In particular, the article talked about a study that asked participants to fill out a short questionnaire and then offered them a chocolate bar. Half of the participants had a photograph of a stack of money on their questionnaire, and the other half did not. The money-viewing participants enjoyed their chocolate less than the non-money-viewers, which clearly shows that they were eating their chocolate all wrong.
I'm of two minds about this study. On the one hand, I can certainly recognize the ways that money can scramble your mood, even if you have plenty of money. There's a reason why Wall Street types have the repuation that they do: unhappy, greedy, and unethical. No one would accuse Gordon Gekko of knowing how to really savor the simple things in life.
On the other hand, I love thinking about money. (I know. Big surprise). Doing mental cash-flow predictions is how I get through long waits at the DMV and bad dental procedures. And it definitely does not affect my ability to really savor the heck out of chocolate (and other important moments in life).
I was thinking about my own view of money recently when I read fellow blogger Abby Freedman Perry at I Pick Up Pennies talking about money and fear. I started to post a comment on her blog, when I realized that I have never felt any sense of fear over finances. None. Ever.
Certainly, I have been a little overwhelmed. And I have sometimes wished I had more money. And I have often thought that money might solve a problem I had. But I've never been afraid financially.
I know part of this was growing up with the privilege of a secure middle-class childhood. I didn't have anything to fear financially growing up, for which I am very very grateful.
But I think some of it simply comes down to how I am wired to think about money. When I was 22 years old, I went from working an $8.25/hour job at Barnes & Noble to an only slightly-better paid job as an administrative assistant for Graeters Ice Cream corporate headquarters. I had about a week off between the two jobs, and it took something like three weeks for me to receive my first paycheck from Graeters.
I remember paying my rent and all of my bills at the beginning of the month during that transition, and finding that I had under $40 to my name until I received my first paycheck about three weeks later. I certainly didn't like being in that situation, but I felt good knowing all my bills were paid and knowing exactly where I stood until that first check came along. My primary feeling after paying all my bills was satisfaction at being able to handle them all, even though it left me next to nothing. (I believe I had around $300 in a savings account at the time, but that was the full extent of my worldly goods).
Again, I know that I didn't feel fear then because I'd never had to deal with a financial catastrophe, and because I knew my parents could and would help me out if I did get into a jam. But I also wasn't afraid because I tend to think of limited money as a puzzle to solve. In my game of financial Tetris, I was able to get everything to fit together.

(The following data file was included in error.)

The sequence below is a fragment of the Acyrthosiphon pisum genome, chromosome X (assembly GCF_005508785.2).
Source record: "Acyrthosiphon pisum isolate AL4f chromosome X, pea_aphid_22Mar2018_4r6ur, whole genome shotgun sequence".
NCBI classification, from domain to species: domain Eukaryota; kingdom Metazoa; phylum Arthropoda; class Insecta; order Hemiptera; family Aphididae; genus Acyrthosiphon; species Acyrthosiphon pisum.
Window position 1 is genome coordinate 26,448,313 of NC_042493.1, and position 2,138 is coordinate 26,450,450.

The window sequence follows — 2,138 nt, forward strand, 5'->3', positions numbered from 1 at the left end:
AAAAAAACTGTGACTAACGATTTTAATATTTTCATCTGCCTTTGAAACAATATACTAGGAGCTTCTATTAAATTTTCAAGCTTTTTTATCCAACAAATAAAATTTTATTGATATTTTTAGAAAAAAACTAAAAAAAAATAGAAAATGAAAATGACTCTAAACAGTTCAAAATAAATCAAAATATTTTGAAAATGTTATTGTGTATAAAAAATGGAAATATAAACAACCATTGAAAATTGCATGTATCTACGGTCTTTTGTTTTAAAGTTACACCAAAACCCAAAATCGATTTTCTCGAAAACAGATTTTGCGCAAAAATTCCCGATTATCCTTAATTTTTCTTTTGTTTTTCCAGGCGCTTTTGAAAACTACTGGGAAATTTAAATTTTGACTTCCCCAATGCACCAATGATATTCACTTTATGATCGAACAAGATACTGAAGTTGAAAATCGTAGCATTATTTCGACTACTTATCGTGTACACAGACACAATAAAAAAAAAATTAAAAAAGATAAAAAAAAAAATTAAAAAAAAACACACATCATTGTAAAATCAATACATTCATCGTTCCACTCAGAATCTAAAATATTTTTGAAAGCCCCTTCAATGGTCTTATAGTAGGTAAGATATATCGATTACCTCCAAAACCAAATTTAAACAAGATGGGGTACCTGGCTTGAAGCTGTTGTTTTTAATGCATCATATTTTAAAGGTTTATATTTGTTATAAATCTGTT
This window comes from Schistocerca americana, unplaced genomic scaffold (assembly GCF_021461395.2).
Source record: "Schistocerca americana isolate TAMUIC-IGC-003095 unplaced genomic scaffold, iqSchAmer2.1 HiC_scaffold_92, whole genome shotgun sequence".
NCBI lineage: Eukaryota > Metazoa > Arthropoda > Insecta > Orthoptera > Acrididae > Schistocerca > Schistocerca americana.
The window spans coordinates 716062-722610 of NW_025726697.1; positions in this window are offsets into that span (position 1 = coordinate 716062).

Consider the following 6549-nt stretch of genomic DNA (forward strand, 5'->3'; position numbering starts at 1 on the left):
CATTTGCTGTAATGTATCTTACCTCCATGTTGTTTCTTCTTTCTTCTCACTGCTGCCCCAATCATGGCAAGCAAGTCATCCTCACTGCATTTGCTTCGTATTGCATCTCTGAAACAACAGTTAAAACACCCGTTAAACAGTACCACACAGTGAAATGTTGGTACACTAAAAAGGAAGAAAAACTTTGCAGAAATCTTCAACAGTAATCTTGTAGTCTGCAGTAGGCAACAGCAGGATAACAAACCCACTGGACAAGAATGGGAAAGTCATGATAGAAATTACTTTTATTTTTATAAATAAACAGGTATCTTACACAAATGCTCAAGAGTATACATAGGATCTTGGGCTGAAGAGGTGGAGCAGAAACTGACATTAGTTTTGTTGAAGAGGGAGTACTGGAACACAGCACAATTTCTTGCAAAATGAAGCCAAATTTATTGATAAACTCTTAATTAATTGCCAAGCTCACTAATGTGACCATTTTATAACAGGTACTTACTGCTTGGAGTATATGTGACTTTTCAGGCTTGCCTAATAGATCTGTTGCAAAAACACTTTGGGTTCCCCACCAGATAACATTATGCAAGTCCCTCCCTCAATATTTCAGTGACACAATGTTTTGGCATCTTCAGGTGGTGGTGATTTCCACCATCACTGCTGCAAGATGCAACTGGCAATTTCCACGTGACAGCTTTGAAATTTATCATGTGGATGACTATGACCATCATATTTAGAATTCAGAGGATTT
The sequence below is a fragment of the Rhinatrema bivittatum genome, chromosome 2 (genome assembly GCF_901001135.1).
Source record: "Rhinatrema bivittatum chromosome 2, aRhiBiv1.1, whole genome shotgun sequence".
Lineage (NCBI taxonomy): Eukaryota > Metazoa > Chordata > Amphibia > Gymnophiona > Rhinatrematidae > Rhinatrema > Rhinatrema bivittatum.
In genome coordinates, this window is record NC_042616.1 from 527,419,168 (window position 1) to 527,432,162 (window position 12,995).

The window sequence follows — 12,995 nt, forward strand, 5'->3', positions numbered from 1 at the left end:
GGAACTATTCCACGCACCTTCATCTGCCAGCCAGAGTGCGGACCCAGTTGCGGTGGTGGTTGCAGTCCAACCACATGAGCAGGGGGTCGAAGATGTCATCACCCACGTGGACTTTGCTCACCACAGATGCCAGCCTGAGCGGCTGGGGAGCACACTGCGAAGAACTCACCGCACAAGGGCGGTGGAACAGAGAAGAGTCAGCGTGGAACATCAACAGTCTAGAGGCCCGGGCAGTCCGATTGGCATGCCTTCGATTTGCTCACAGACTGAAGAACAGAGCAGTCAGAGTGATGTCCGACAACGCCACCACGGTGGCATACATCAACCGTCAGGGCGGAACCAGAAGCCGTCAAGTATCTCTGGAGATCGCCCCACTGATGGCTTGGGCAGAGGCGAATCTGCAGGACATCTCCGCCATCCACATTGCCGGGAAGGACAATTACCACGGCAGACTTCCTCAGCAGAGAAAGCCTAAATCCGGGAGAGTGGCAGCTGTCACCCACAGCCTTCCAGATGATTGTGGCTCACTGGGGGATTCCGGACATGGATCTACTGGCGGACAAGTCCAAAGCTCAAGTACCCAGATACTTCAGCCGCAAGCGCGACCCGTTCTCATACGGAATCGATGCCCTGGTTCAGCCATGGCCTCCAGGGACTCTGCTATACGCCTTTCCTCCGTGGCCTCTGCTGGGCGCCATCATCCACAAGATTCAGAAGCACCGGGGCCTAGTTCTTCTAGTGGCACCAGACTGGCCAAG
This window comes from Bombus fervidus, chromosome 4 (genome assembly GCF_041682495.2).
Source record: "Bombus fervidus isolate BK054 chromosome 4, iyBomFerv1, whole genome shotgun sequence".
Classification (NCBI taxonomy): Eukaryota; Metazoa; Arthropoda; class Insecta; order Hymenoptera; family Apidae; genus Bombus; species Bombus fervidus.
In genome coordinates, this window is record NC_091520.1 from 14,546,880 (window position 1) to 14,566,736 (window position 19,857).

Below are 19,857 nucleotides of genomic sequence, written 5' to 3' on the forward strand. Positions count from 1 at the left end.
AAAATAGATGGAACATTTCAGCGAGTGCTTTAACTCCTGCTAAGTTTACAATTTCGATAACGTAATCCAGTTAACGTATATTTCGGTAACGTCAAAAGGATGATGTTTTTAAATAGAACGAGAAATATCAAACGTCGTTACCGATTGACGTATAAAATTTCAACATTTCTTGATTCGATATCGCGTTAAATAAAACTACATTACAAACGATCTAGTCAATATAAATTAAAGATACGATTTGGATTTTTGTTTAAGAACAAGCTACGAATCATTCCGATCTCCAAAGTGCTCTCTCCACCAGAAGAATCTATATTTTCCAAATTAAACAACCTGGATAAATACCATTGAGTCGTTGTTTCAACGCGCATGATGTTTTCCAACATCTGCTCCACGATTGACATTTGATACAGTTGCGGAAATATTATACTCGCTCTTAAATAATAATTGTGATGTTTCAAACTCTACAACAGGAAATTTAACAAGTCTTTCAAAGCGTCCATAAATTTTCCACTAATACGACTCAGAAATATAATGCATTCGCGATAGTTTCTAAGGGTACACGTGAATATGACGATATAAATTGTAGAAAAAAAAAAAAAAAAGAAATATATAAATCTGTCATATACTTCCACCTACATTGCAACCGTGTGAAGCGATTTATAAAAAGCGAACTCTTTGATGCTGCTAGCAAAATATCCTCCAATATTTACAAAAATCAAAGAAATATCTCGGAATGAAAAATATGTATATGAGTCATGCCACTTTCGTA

And of course, success tends to beget success. My early successes with handling my budget made me more confident and led me to the path wherein the thought of money management makes me smile.
So both my nature (detail-oriented and meticulous), and my childhood environment (having all my financial needs met) are probably what primed me for a career as a personal finance blogger. Change something small in my makeup or my history, and maybe the very sight of money would be enough to put me off my chocolate. (Seems unlikely).
I just hope to be able to provide a similarly secure childhood to my kids and hope that I pass along some of my money meticulousness to them. I hope they will always be able to stop and smell the flowers (or enjoy the Hershey bars) no matter their money situation.
How do you feel about money? If you've ever had negative experiences with money, have you found a way to enjoy frugality?
While putting LO and BB to bed lately, I've noticed that several of the lessons in their books could also apply to personal finance, believe it or not.
So, without further ado:
Let's take a reading trip
Come on! It's fun!
And you'll better understand money
When we're done.
Green Eggs and Ham by Dr. Seuss
Image courtesy of Joe Mabel
The Lesson You Know: Don't assume you don't like something until you've actually tried it.
The Money Lesson: You may or may not be aware that Green Eggs and Ham was written because of a bet. Dr. Seuss's editor bet him that he could not write a story using only 50 words. Since Dr. Seuss was a genius, the now-famous story of an unnamed man who was reluctant to eat moldy breakfast food clocked in at a total of 50 words.
My takeaway is that if you make good and creative use of the tools you're given, then you can accomplish anything. And that's true whether those tools are a mere 50 words, or a minimalist budget.
The Very Hungry Caterpillar by Eric Carle
The Lesson You Know: Caterpillars transform into beautiful butterflies after a short period of incessant eating. (Also, people don't seem to finish any of their food at a carnival.)
The Money Lesson: If you indulge in greed, you will make yourself sick--and might even turn into a version of yourself you don't even recognize.
Cloudy With a Chance of Meatballs by Judi Barrett and Ron Barrett
(Please note that I'm referring to the wondrous and magical book of my youth, and not the recent Hollywood abominations that completely missed what we all loved about the original.)